I considered making that a question, but let’s be honest. Macs have never been invulnerable to penetration; they’ve just been underserved.
When my parents finally decided it was time to get a computer, I recommended a Mac. One of the many reasons was that malware for Macs was, and still is, comparatively speaking, uncommon. However, it has been on the rise for the last decade, mostly in the last four years.
I can’t see any reason to debate that. Yes, it’s been overcovered, and yes, bloggers and media tend to sensationalize things.
Common is the key word. Baddies target large installed bases, i.e. Windows. As Mac has grown in popularity, thanks to the bevy of iOS devices, it has provided a larger addressable “customer” base.
Macs now make up 7% of the overall market, which sounds small, until you realize the market size is hundreds of millions.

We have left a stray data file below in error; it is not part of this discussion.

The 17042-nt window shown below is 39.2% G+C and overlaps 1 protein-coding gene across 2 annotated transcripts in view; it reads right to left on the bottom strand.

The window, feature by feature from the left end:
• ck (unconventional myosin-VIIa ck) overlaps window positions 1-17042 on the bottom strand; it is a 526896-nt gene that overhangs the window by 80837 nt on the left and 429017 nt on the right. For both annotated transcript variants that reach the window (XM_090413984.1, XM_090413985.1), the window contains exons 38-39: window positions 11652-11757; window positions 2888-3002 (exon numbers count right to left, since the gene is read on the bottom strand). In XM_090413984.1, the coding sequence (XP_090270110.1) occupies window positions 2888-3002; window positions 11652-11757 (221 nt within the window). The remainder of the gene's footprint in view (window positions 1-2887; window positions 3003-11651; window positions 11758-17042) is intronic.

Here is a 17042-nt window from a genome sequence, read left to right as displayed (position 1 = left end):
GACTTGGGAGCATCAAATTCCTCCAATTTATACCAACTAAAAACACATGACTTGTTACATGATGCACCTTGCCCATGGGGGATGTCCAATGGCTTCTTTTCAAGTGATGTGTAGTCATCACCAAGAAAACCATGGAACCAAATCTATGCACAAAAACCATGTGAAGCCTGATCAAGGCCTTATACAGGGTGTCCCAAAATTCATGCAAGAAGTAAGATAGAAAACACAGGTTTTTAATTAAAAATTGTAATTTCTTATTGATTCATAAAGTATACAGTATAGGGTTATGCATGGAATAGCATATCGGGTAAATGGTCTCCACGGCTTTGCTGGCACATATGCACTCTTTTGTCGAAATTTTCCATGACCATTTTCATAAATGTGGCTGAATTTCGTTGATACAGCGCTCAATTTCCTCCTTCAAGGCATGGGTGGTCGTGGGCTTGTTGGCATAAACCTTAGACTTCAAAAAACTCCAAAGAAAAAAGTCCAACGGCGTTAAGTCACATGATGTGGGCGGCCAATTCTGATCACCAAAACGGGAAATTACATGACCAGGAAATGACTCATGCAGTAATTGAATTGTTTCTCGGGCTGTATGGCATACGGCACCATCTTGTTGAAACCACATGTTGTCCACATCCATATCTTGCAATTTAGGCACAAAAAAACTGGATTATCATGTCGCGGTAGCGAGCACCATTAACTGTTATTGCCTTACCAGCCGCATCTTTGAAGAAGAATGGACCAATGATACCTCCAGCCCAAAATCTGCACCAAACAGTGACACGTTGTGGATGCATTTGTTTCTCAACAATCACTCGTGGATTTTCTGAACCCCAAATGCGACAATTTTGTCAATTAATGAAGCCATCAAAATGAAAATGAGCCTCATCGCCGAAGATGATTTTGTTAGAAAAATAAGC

This is bad news for the average Mac user, but it doesn’t mean run for the hills.
It means a) if you use a Mac and are worried, get antivirus and more importantly, inform yourself and be vigilant and careful and b) Apple will eventually have to address malware as part of the OS, just as Microsoft had to do.
The irritating bit here is that this debate brings out two of my least favorite internet archetypes: the fanbois and the ivory tower geeks.
Fanbois are inherently impossible to reason with, so any negative coverage brings them out in droves. This term is usually reserved for Apple fanatics, but it applies equally to their counterparts who evangelize for other camps.
The ivory tower geeks insist that the root of all technical problems is PEBKAC. They would gladly swing the ban hammer and revoke your interwebs permanently if they could. Many insist they can.
The unfortunate problem here is that success means attracting users who are not like you, but being popular also attracts baddies who want to exploit them.
Linux continues to be an attractive option if you want to avoid baddies.